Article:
See also: bücket


A plastic bucket
An excavator bucket


From Middle English buket, boket, partly from Old English bucc ("bucket, pitcher"; mod. dialectal buck), equivalent to bouk +‎ -et; and partly from Anglo-Norman buket, buquet (tub; pail) (compare Norman boutchet, Norman bouquet), diminutive of Old French buc (abdomen; object with a cavity), from Vulgar Latin *būcus (compare Occitan and Catalan buc, Italian buco, buca (hole, gap)), from Frankish *būk (belly, stomach). Both the Old English and Frankish terms derive from Proto-Germanic *būkaz (belly, stomach). More at bouk.


  • enPR: bûk'ĭt, IPA(key): /ˈbʌkɪt/
  • (file)
  • Rhymes: -ʌkɪt


bucket (plural buckets)

  1. A container made of rigid material, often with a handle, used to carry liquids or small items.
    I need a bucket to carry the water from the well.
    • 1922, Virginia Woolf, chapter 1, in Jacob's Room:
      The crab was cool and very light. But the water was thick with sand, and so, scrambling down, Jacob was about to jump, holding his bucket in front of him, when he saw, stretched entirely rigid, side by side, their faces very red, an enormous man and woman.
  2. The amount held in this container.
    The horse drank a whole bucket of water.
  3. (Britain, archaic) A unit of measure equal to four gallons.
  4. Part of a piece of machinery that resembles a bucket (container).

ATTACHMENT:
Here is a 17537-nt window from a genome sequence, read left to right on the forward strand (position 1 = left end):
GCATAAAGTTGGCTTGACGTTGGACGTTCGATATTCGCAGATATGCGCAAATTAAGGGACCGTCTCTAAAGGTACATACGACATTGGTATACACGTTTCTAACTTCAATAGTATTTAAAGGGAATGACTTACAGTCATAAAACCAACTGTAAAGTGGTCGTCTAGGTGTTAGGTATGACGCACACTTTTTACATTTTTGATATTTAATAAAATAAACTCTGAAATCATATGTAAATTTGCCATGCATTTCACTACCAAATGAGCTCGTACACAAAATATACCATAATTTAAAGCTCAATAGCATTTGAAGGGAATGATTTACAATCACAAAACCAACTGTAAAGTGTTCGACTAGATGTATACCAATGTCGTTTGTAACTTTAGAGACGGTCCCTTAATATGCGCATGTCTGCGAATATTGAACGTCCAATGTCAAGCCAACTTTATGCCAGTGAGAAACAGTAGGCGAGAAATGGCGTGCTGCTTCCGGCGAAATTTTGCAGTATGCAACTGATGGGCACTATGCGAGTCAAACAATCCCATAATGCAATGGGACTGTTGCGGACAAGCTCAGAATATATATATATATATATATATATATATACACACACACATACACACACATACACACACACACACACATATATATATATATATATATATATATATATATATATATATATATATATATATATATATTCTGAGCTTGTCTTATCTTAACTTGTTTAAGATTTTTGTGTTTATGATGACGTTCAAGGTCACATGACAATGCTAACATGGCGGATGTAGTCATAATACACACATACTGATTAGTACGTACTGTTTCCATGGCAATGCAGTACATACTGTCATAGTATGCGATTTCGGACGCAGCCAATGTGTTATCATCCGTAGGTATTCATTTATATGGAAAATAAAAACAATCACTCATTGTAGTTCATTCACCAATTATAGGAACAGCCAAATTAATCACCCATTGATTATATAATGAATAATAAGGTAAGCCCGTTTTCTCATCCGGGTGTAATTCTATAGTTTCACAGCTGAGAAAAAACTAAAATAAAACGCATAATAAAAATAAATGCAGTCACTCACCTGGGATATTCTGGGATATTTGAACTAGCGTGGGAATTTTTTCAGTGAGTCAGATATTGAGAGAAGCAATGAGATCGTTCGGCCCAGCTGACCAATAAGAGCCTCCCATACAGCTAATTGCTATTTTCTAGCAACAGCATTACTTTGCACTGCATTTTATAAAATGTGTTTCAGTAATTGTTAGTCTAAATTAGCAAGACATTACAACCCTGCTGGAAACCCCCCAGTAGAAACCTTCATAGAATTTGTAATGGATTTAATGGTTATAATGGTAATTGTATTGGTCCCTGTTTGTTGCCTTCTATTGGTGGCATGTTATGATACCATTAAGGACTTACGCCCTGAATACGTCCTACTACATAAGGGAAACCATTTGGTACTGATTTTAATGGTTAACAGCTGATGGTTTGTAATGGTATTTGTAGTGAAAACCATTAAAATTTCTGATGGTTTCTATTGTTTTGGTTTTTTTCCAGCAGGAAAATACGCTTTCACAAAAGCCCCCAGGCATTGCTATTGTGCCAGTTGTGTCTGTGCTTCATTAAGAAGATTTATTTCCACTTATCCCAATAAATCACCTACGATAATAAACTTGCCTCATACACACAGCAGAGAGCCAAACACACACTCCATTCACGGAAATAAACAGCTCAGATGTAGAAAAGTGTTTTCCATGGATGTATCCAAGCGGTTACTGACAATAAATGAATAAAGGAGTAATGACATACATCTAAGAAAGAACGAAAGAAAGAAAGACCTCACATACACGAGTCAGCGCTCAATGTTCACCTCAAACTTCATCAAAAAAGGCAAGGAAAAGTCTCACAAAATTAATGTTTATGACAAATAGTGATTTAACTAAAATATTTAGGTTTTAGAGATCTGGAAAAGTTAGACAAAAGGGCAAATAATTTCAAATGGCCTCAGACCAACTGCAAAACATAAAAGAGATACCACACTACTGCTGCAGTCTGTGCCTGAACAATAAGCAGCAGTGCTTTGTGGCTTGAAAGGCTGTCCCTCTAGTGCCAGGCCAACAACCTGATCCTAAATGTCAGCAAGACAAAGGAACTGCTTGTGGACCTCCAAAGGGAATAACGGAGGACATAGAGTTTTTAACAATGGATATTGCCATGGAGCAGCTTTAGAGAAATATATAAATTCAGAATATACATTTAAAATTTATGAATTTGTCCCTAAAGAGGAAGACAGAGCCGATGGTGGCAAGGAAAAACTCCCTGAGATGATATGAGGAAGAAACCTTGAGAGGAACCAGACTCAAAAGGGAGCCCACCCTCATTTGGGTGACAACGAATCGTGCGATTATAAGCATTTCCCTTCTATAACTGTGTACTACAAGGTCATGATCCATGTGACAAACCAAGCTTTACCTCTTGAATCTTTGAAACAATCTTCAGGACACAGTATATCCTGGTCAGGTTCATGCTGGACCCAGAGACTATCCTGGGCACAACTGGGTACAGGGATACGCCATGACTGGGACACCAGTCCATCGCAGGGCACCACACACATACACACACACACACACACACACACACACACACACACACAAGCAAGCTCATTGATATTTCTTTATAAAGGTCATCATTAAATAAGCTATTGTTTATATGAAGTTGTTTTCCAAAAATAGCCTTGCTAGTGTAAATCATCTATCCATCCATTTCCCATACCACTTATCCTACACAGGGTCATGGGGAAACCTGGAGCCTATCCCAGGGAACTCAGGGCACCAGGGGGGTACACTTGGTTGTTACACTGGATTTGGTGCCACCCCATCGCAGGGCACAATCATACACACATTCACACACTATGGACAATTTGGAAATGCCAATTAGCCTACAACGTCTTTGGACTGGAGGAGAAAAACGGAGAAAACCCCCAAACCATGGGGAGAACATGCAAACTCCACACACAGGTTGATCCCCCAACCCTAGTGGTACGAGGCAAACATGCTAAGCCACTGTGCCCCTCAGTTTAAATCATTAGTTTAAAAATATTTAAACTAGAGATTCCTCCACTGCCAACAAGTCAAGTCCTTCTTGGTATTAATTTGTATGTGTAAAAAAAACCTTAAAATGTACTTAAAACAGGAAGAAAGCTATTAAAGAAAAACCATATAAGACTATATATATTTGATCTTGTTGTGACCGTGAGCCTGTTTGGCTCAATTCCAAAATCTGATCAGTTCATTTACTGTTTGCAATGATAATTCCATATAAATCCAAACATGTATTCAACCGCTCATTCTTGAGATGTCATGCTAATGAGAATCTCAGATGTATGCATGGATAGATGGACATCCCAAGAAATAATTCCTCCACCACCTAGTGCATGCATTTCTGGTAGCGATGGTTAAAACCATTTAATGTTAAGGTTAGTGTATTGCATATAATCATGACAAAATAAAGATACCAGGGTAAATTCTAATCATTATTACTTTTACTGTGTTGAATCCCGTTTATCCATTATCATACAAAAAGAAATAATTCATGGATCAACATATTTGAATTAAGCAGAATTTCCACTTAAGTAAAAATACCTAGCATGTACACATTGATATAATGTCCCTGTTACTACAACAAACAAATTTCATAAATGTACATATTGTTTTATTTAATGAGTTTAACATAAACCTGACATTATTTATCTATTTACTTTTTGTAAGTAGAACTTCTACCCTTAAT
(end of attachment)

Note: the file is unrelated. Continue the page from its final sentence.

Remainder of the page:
5. (slang) An old vehicle that is not in good working order.
  6. (basketball, informal) The basket.
    The forward drove to the bucket.
  7. (basketball, informal) A field goal.
    We can't keep giving up easy buckets.
  8. (variation management) A mechanism for avoiding the allocation of targets in cases of mismanagement.
  9. (computing) A storage space in a hash table for every item sharing a particular key.
  10. (informal, chiefly in the plural) A large amount of liquid.
    It rained buckets yesterday.
    I was so nervous that I sweated buckets.
  11. (aviation, mechanical engineering, uncommon) A turbine blade driven by hot gas or steam.
  12. A bucket bag.
    • 1989, Susan Ludwig, Janice Steinberg, Petite Style (page 46)
      Avoid bulky styles such as duffle sacks, buckets, doctors' satchels, and hobos.
  13. The leather socket for holding the whip when driving, or for the carbine or lance when mounted.
  14. The pitcher in certain orchids.


Derived termsEdit


  • Farefare: bɔgtɛ
  • Japanese: バケツ (baketsu)


See alsoEdit


bucket (third-person singular simple present buckets, present participle bucketing, simple past and past participle bucketed)

  1. (transitive) To place inside a bucket.
  2. (transitive) To draw or lift in, or as if in, buckets.
    to bucket water
  3. (intransitive, informal) To rain heavily.
    It’s really bucketing down out there.
  4. (intransitive, informal) To travel very quickly.
    The boat is bucketing along.
  5. (computing, transitive) To categorize (data) by splitting it into buckets, or groups of related items.
    • 2002, Nicolò Cesa-Bianchi, Masayuki Numao, Rüdiger Reischuk, Algorithmic Learning Theory: 13th International Conference (page 352)
      These candidates are then bucketed into a discretized version of the space of all possible lines.
    • 2008, Hari Mohan Pandey, Design Analysis and Algorithm, page 136:
      Thus, sorting each bucket takes O(1) times. The total effort of bucketing, sorting buckets, and concotenating[sic] the sorted buckets together is O(n).
  6. (transitive) To ride (a horse) hard or mercilessly.
  7. (transitive, Britain, US, rowing) To make, or cause to make (the recovery), with a certain hurried or unskillful forward swing of the body.




Further readingEdit